While millions of users may be accessing a social media platform at the same time a given threat is posted, each subsequent post of the same nature by the same account significantly narrows the number of targets online for each session. Similarly, if it can be confirmed that a subject of interest did not access a particular social media platform at the same time an incriminating post was made, this can be combined with other evidence to potentially eliminate them from the investigation.

The Future

With the proliferation of connected devices in the home and at work, E-PXE’s ability to establish pattern of life will only increase. Taking the smart security camera example a step further, access to the metadata of motion-activated cameras can even help officers preparing to serve a search warrant identify which room of a house a suspect is in. Metadata from other smart home devices (e.g. other motion detectors, security alarms, locks, etc.) can be similarly useful to police and intelligence agents in establishing patterns of life or making an entry into a potentially dangerous situation.


The E-PXE solution from SS8 enables law enforcement and intelligence organizations to gather investigative intelligence from the metadata associated with encrypted internet communications.

By showing what applications, platforms, and services a person of interest uses, on what devices and when, this metadata is an essential part of developing a pattern of life analysis. It can also help reveal that person’s network and identify accomplices.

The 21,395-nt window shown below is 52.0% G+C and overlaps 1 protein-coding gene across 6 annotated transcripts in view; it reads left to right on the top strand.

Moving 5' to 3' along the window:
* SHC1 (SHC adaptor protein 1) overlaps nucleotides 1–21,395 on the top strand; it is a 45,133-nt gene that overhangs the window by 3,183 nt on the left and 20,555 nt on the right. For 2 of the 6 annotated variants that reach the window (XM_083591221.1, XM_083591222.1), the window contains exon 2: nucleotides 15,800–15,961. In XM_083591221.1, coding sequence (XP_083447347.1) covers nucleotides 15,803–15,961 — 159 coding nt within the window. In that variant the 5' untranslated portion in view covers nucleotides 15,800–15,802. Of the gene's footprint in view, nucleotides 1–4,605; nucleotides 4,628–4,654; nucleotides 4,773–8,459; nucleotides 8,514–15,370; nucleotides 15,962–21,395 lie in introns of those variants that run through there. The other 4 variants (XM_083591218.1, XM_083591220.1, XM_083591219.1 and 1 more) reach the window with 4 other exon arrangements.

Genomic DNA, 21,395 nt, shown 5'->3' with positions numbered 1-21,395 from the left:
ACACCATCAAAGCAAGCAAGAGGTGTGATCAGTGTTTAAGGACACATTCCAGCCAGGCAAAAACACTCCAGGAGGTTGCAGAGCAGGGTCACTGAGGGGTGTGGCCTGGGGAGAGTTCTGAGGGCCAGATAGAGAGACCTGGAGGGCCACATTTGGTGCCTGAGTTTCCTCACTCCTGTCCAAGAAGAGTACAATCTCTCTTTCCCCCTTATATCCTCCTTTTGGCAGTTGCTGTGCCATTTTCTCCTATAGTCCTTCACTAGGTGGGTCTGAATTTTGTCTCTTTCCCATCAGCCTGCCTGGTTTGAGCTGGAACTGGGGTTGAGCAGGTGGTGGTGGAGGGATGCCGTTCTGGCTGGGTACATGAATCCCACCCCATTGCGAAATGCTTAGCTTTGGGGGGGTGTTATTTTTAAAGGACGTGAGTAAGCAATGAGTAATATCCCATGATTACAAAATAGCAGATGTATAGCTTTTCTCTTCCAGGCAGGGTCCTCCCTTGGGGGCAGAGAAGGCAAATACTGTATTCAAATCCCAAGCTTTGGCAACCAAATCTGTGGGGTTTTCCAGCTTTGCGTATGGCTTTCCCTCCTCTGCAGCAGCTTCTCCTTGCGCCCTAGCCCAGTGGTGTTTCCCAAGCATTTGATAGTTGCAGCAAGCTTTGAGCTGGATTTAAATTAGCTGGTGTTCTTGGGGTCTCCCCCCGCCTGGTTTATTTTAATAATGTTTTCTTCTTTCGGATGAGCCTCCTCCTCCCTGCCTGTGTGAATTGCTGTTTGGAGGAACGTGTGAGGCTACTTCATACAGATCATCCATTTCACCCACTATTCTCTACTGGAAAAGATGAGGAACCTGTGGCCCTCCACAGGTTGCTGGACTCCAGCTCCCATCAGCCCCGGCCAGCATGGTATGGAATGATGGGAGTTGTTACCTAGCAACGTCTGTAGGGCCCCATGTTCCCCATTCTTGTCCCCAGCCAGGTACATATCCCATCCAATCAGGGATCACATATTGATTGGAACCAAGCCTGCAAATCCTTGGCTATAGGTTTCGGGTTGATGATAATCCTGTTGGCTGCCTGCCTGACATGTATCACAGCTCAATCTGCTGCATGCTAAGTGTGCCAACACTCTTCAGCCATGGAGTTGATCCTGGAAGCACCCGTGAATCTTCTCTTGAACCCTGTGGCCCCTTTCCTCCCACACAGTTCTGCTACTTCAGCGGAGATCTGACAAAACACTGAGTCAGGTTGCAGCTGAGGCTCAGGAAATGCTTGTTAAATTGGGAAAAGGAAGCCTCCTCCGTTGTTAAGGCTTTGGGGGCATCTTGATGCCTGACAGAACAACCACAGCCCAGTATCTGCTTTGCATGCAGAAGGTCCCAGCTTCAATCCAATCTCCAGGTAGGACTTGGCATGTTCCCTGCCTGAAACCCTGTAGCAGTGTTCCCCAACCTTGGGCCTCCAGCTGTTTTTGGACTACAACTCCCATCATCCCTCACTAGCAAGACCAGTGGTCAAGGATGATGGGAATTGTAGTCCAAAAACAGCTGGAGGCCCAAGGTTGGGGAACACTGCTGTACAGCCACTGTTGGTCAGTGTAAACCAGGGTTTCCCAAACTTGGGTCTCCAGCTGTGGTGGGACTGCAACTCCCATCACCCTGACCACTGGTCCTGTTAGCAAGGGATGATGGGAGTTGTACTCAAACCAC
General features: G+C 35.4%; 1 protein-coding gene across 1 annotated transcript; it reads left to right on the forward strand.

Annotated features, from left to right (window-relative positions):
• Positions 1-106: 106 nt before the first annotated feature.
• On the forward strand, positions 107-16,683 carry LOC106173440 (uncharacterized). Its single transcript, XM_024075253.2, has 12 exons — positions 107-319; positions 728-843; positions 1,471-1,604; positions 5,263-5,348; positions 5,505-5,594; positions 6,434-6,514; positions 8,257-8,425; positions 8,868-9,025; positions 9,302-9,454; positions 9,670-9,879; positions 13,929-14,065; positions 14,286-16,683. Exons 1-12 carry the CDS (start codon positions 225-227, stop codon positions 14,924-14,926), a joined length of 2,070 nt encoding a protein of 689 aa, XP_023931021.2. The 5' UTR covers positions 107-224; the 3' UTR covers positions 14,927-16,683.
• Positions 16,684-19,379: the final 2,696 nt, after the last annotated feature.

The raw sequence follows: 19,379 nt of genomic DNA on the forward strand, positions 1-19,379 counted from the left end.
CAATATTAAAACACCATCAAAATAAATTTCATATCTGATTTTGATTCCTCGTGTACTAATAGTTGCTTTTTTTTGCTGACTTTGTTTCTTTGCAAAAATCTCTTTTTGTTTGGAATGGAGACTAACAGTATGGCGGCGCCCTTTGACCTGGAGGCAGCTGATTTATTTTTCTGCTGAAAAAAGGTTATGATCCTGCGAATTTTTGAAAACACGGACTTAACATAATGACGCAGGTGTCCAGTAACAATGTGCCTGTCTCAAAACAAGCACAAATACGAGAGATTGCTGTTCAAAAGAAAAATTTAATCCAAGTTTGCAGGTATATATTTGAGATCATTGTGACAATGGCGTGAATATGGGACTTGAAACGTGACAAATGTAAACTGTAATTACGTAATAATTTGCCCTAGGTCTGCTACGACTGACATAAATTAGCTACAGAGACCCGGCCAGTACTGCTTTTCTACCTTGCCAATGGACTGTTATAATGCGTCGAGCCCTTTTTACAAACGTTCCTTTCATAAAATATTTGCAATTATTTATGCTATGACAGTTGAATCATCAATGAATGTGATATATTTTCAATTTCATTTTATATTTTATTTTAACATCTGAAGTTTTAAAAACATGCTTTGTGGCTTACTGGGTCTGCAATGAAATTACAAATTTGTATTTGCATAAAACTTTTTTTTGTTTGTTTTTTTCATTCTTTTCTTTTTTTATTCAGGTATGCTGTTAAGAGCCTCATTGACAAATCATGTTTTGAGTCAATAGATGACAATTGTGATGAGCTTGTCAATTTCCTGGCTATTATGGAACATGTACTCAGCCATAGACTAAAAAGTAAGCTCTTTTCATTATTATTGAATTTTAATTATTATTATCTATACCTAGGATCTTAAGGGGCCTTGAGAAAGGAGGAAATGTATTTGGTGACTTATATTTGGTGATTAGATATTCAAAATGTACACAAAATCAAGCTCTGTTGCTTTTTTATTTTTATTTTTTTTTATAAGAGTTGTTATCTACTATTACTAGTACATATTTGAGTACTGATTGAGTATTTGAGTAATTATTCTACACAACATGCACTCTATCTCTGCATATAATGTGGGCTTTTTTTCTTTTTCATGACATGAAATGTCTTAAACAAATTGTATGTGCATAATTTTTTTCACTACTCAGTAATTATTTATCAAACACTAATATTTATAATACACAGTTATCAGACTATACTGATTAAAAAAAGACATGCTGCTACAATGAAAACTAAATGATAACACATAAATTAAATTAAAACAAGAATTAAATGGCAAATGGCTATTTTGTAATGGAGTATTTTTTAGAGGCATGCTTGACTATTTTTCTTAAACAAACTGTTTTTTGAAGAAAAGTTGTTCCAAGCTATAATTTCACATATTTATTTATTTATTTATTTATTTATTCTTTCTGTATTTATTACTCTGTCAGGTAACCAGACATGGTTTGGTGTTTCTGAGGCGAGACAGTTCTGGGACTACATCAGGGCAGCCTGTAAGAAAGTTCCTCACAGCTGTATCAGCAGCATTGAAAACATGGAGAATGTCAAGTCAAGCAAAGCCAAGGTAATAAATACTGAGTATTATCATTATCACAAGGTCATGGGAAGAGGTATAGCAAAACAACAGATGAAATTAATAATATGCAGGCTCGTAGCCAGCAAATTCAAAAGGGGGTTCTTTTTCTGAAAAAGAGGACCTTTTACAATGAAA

When combined with other data sources, like OSINT or time and location information, in SS8’s Intellego XT, metadata can reveal new clues to investigators, helping them see the big picture and build an intelligence-led criminal investigation.

The evolution of the Internet of Things (IoT) will make solutions such as E-PXE even more important in the future as investigators attempt to filter and identify useful data.

SS8 is at the forefront of lawful intercept technology and will continue to evolve E-PXE and all its solutions to create actionable intelligence that helps investigators fight serious crime.

Alex Lim is a certified IT Technical Support Architect with over 15 years of experience in designing, implementing, and troubleshooting complex IT systems and networks. He has worked for leading IT companies, such as Microsoft, IBM, and Cisco, providing technical support and solutions to clients across various industries and sectors. Alex has a bachelor’s degree in computer science from the National University of Singapore and a master’s degree in information security from the Massachusetts Institute of Technology. He is also the author of several best-selling books on IT technical support, such as The IT Technical Support Handbook and Troubleshooting IT Systems and Networks. Alex lives in Bandar, Johore, Malaysia with his wife and two chilrdren. You can reach him at [email protected] or follow him on Website | Twitter | Facebook

    Ads Blocker Image Powered by Code Help Pro

    Your Support Matters...

    We run an independent site that is committed to delivering valuable content, but it comes with its challenges. Many of our readers use ad blockers, causing our advertising revenue to decline. Unlike some websites, we have not implemented paywalls to restrict access. Your support can make a significant difference. If you find this website useful and choose to support us, it would greatly secure our future. We appreciate your help. If you are currently using an ad blocker, please consider disabling it for our site. Thank you for your understanding and support.